Napa Wineries Face Global Warming


[ CORK POPS ] Graves:
IT’S BELIEVED THAT PINOT NOIR IS 2,000 YEARS OLD. IT’S THOUGHT
THAT IT WAS DESCRIBED BY SOME OF THE ROMANS
WHO CAME TO GAUL — FRANCE — IN THE FIRST CENTURY. Narrator: IF YOU’VE EVER ASKED
A WINERY OWNER TO TALK
ABOUT HIS WINE OF CHOICE, YOU’RE LIKELY TO HAVE BEEN
TREATED TO A RAPTUROUS ODE. Graves: WHAT I LIKE ABOUT IT
IS THAT IT’S CHALLENGING, IT’S SUBTLE, BUT WHEN IT’S GOOD,
IT’S REALLY GOOD. SO IT’S SORT OF WORTH
THE STRUGGLE. Narrator: WHAT YOU’RE
LESS LIKELY TO HAVE HEARD IS THAT GLOBAL WARMING
COULD POSE A THREAT TO COOL-CLIMATE GRAPES,
LIKE THE ESTEEMED PINOT NOIR. Graves: IT’S REALLY
A VERY SPECIAL GRAPE. IT DOESN’T FLOURISH
IN A LOT OF CLIMATES. IT’S NOT A VERY FORGIVING GRAPE. IT TENDS TO LIKE COOLER SPOTS. Narrator:
DAVID GRAVES BEGAN HIS PURSUIT
OF THE PERFECT PINOT NOIR IN 1981 AT SAINTSBURY, THE WINERY HE CO-OWNS
IN NAPA’S CARNEROS REGION. THE MARINE FOG
THAT ENTERS THE BAY BLANKETS CARNEROS
AND MAKES IT AN IDEAL PLACE TO GROW GOOD PINOT NOIR. BUT IF SOME CLIMATE RESEARCHERS’
PREDICTIONS COME TRUE, BY THE END OF THIS CENTURY,
VINTNERS MIGHT NOT BE ABLE TO GROW PINOT NOIR
IN NAPA VALLEY. Walker: PERHAPS IN
DOWNTOWN SAN FRANCISCO OR GOLDEN GATE PARK,
FOR INSTANCE, THE BERKELEY HILLS —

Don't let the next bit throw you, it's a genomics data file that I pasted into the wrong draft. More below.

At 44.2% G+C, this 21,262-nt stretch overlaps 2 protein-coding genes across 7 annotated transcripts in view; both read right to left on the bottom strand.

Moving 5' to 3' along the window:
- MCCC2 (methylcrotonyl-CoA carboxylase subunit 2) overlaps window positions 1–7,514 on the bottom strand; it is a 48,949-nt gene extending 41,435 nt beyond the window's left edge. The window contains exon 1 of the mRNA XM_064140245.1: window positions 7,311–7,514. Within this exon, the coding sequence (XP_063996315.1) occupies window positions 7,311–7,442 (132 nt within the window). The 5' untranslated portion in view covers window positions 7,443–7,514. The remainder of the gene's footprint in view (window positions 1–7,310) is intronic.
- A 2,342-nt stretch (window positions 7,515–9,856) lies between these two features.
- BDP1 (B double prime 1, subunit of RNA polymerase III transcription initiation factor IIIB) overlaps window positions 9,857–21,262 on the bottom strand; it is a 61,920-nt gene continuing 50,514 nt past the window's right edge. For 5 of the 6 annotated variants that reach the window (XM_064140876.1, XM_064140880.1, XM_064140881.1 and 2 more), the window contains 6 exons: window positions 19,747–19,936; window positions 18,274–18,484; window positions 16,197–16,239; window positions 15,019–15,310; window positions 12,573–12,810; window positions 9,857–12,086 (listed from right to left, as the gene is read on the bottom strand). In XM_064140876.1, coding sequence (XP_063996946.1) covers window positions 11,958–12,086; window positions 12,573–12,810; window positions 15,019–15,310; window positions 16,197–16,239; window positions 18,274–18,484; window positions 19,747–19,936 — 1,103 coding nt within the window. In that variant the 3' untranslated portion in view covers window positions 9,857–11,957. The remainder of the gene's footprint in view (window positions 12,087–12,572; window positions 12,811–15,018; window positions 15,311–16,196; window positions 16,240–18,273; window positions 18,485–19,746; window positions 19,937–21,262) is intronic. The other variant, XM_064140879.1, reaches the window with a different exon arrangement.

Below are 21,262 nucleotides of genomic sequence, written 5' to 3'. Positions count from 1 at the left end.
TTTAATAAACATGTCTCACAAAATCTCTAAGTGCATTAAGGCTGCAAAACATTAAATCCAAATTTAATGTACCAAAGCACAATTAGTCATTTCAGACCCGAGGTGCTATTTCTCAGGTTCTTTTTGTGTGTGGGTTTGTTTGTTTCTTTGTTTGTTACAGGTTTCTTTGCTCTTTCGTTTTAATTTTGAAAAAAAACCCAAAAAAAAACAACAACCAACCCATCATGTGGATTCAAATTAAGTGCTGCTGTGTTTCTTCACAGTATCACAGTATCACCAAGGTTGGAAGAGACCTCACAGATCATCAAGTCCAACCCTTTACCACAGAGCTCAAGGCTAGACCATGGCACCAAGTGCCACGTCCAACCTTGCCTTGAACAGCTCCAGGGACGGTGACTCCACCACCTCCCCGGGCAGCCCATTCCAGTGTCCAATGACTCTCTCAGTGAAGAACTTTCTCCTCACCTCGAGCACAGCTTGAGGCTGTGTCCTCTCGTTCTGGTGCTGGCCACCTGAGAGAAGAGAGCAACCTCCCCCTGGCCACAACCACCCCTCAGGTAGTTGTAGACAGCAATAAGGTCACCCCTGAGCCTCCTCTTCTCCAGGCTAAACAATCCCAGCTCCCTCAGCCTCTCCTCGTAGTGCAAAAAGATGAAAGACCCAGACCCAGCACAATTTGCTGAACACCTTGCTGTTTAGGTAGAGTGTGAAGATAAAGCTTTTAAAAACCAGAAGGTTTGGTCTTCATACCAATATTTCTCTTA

ALL AREAS THAT ARE REALLY PROBABLY TOO COLD
FOR VITICULTURE NOW — IF IT GOT DRAMATICALLY WARMER, THOSE MIGHT BE THE LAST PLACES YOU COULD GROW
THE COOL-CLIMATE VARIETIES. Narrator: IF YOU THINK
THAT’S FARFETCHED, CONSIDER THIS — RESEARCHERS FROM STANFORD
AND OTHER UNIVERSITIES ESTIMATE THAT BY 2040, GLOBAL WARMING
IS LIKELY TO CUT IN HALF THE AREA IN NAPA
AND SONOMA VALLEYS SUITABLE TO GROW
ANY TOP-QUALITY WINE GRAPES. AND BY THE END OF THE CENTURY, NEW ENGLAND
AND THE PACIFIC NORTHWEST COULD BE WARM ENOUGH TO MAKE PREMIUM WINES
OF THEIR OWN. IT’S A FACT OF CHEMISTRY —
TO PRODUCE GOOD WINE, YOU JUST CAN’T HAVE EXTREME HEAT
OR EXTREME COLD. AS GRAPES GROW AND RIPEN, THEY NEED HEAT FOLLOWED BY
A COOLING-OFF PERIOD. THE HEAT PRODUCES THE SUGARS
THAT WILL BECOME ALCOHOL. THE COOLING SLOWS THIS PROCESS
LONG ENOUGH FOR THE COMPOUNDS THAT PRODUCE
THE FLAVORS IN WINE TO DEVELOP. TEMPERATURES ABOVE 95 DEGREES
WITHOUT SUBSEQUENT COOLING DEGRADE COMPOUNDS CALLED